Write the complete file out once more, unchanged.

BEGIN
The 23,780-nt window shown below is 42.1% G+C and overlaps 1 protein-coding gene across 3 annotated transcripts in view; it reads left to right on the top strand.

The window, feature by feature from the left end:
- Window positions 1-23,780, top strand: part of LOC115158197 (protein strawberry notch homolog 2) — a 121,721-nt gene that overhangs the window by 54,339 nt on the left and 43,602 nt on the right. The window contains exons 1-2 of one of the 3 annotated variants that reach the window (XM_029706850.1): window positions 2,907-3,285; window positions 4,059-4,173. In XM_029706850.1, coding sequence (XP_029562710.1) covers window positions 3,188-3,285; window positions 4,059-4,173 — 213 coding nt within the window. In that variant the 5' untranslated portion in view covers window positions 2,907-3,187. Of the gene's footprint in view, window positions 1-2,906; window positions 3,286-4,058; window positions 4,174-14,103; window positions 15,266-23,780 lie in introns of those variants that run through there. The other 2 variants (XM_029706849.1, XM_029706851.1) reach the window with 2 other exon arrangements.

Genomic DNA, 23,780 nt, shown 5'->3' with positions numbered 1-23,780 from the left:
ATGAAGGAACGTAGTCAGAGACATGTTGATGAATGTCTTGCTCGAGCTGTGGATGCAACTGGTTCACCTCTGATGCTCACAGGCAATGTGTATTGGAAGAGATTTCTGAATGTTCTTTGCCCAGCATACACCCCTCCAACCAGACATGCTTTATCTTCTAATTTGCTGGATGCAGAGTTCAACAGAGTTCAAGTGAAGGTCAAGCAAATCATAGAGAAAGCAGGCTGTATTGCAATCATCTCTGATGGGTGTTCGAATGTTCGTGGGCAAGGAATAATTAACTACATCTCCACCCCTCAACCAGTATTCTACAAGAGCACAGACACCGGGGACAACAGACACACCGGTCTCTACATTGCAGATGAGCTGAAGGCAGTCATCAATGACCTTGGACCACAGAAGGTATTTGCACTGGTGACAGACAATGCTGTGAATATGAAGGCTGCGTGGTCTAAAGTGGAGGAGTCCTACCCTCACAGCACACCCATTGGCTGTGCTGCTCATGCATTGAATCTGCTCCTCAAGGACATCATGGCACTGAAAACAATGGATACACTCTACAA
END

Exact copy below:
The 23,780-nt window shown below is 42.1% G+C and overlaps 1 protein-coding gene across 3 annotated transcripts in view; it reads left to right on the top strand.

The window, feature by feature from the left end:
- Window positions 1-23,780, top strand: part of LOC115158197 (protein strawberry notch homolog 2) — a 121,721-nt gene that overhangs the window by 54,339 nt on the left and 43,602 nt on the right. The window contains exons 1-2 of one of the 3 annotated variants that reach the window (XM_029706850.1): window positions 2,907-3,285; window positions 4,059-4,173. In XM_029706850.1, coding sequence (XP_029562710.1) covers window positions 3,188-3,285; window positions 4,059-4,173 — 213 coding nt within the window. In that variant the 5' untranslated portion in view covers window positions 2,907-3,187. Of the gene's footprint in view, window positions 1-2,906; window positions 3,286-4,058; window positions 4,174-14,103; window positions 15,266-23,780 lie in introns of those variants that run through there. The other 2 variants (XM_029706849.1, XM_029706851.1) reach the window with 2 other exon arrangements.

Genomic DNA, 23,780 nt, shown 5'->3' with positions numbered 1-23,780 from the left:
ATGAAGGAACGTAGTCAGAGACATGTTGATGAATGTCTTGCTCGAGCTGTGGATGCAACTGGTTCACCTCTGATGCTCACAGGCAATGTGTATTGGAAGAGATTTCTGAATGTTCTTTGCCCAGCATACACCCCTCCAACCAGACATGCTTTATCTTCTAATTTGCTGGATGCAGAGTTCAACAGAGTTCAAGTGAAGGTCAAGCAAATCATAGAGAAAGCAGGCTGTATTGCAATCATCTCTGATGGGTGTTCGAATGTTCGTGGGCAAGGAATAATTAACTACATCTCCACCCCTCAACCAGTATTCTACAAGAGCACAGACACCGGGGACAACAGACACACCGGTCTCTACATTGCAGATGAGCTGAAGGCAGTCATCAATGACCTTGGACCACAGAAGGTATTTGCACTGGTGACAGACAATGCTGTGAATATGAAGGCTGCGTGGTCTAAAGTGGAGGAGTCCTACCCTCACAGCACACCCATTGGCTGTGCTGCTCATGCATTGAATCTGCTCCTCAAGGACATCATGGCACTGAAAACAATGGATACACTCTACAA